Photographer: Brendon Thorne/Bloomberg

RBA Seen Holding Fire, Watching Fed as Stevens Makes Final Call

  • All economists forecast no change at Tuesday’s policy meeting
  • Fed’s next move ‘critically important’ for Australia: AMP

Australia’s central bank is forecast to keep the benchmark interest rate unchanged at Governor Glenn Stevens’s final meeting Tuesday as policy makers hang on the U.S. Federal Reserve’s next move.

Stevens and his board will hold the rate at a record-low 1.5 percent following two cuts in the past four months, said all 26 economists surveyed by Bloomberg. Traders are pricing in a 40 percent chance of further easing by year’s end as they wait to see if U.S. rates rise in September. If the Fed does hike, the Australian dollar will probably fall and remove pressure on incoming Governor Philip Lowe.

“The Fed move is critically important for Australian policy,” said Shane Oliver, head of investment strategy at AMP Capital Investors Ltd. in Sydney. “If the Fed does nothing this month and comes out with a more dovish commentary then that’s going to put a lot of upward pressure on the Aussie dollar.”

Stevens hands the leadership baton to Lowe in about two weeks and leaves a mixed legacy: limited policy ammunition to revive anemic wage growth and inflation, while having steered the economy through the unwinding of a mining investment boom. As signs emerge that industries like manufacturing and services are beginning to step up expansion, that successful transition would put Lowe in a much more comfortable place.

“It looks like we’re heading to a stabilization if not improvement in non-mining investment,” AMP’s Oliver said. “That’s incredibly positive.”

Regardless of those signals, Australia’s economy is expanding at an annual rate of around 3 percent and unemployment is under 6 percent. Pessimists would note that resource exports, which require minimal labor and whose profits go offshore, account for much of the growth; the jobless rate is also flattered by a high level of underemployment.

Still, commodity prices that are so important Down Under have regained some of their losses, and the economy in China, Australia’s biggest trading partner, looks to have stabilized. The world no. 2 economy’s official factory gauge unexpectedly rose last month to the highest level in almost two years.

Fed Uncertainty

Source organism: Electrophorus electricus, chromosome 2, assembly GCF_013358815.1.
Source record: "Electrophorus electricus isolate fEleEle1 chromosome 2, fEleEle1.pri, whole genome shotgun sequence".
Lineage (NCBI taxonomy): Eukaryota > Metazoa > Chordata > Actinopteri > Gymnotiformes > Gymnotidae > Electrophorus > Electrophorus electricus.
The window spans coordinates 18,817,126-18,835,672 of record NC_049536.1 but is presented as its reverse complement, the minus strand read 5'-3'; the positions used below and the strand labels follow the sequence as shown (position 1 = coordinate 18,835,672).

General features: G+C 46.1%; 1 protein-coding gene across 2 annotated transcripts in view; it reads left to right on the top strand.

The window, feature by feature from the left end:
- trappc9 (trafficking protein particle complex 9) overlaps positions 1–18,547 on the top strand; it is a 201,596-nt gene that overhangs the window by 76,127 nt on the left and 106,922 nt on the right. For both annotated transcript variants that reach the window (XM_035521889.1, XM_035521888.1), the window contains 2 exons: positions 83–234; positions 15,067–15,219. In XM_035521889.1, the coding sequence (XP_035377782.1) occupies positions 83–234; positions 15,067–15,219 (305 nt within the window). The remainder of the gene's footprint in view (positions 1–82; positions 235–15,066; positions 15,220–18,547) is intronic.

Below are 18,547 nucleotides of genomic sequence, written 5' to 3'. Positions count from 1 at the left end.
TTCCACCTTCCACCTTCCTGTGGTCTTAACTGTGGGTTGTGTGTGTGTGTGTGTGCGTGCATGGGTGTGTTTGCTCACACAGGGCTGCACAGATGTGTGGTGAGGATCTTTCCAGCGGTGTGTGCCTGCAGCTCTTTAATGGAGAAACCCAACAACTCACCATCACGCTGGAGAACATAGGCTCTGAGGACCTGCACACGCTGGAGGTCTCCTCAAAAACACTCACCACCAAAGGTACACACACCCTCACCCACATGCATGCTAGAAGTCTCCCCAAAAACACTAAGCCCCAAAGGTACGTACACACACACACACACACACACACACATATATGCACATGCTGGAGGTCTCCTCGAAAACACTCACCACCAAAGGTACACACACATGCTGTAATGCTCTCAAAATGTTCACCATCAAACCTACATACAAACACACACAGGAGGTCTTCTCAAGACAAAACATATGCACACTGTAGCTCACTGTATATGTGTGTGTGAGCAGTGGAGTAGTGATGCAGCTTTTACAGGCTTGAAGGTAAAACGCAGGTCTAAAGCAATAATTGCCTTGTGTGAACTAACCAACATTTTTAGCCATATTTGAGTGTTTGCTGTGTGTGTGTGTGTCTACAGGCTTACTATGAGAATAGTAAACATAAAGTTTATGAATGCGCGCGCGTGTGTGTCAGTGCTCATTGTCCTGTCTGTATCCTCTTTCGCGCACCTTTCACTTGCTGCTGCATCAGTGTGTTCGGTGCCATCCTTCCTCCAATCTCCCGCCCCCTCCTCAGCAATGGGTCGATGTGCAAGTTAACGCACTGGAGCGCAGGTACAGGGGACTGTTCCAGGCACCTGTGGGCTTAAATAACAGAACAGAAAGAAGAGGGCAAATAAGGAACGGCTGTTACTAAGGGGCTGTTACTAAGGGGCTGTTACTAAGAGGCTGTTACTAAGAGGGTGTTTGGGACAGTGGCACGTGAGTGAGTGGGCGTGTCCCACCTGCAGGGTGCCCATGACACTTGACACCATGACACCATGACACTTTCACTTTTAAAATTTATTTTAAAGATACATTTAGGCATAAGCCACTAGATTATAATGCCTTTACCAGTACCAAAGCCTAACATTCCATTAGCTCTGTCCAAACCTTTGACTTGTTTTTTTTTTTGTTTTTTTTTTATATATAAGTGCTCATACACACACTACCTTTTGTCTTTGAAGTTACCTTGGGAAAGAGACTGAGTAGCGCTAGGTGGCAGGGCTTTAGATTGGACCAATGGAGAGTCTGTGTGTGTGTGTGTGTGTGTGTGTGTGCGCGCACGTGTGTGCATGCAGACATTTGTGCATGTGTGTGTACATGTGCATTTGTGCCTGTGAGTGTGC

At the end of August, Fed Chair Janet Yellen said the case had strengthened for a U.S. rate rise. Vice Chairman Stanley Fischer then indicated that could happen this month and there could even be two hikes before year-end. The central bank has been on hold since its quarter-point increase in December last year.
Fed uncertainty has partly driven a 10 percent appreciation of the Australian dollar since its mid-January trough -- one of the economy’s main headwinds. The currency had been on a steady downward trend, helping to boost the competitiveness of local goods and services.

Like the markets, economists see the RBA on hold until at least November, after weighing up third-quarter inflation data and updating its quarterly forecasts. Beyond that, some economists predict the central bank will cut further to 1 percent, while a growing number are discussing whether it will turn to unorthodox policies as its ammunition diminishes.

There may be other options, according to Peter Costello, chairman of Australia’s sovereign wealth fund and the nation’s longest-serving treasurer. In terms of monetary policy, the global economy is now “seeing the ends of its capacity,” he said last week.

“What’s been forgotten in the U.S. and in Europe and in Australia, is what I would call structural policy, supply-side policy -- other levers like trade policy, like budget policy, like tax policy, like industrial relations policy,” Costello said on a call with reporters.

“I don’t think we can take any more weight on monetary policy. Interest rates are practically zero, we’ve had enormous stimulation through quantitative easing. We’re running out of shots and it’s time to move on other areas of policy,’’ he said.

Before it's here, it's on the Bloomberg Terminal.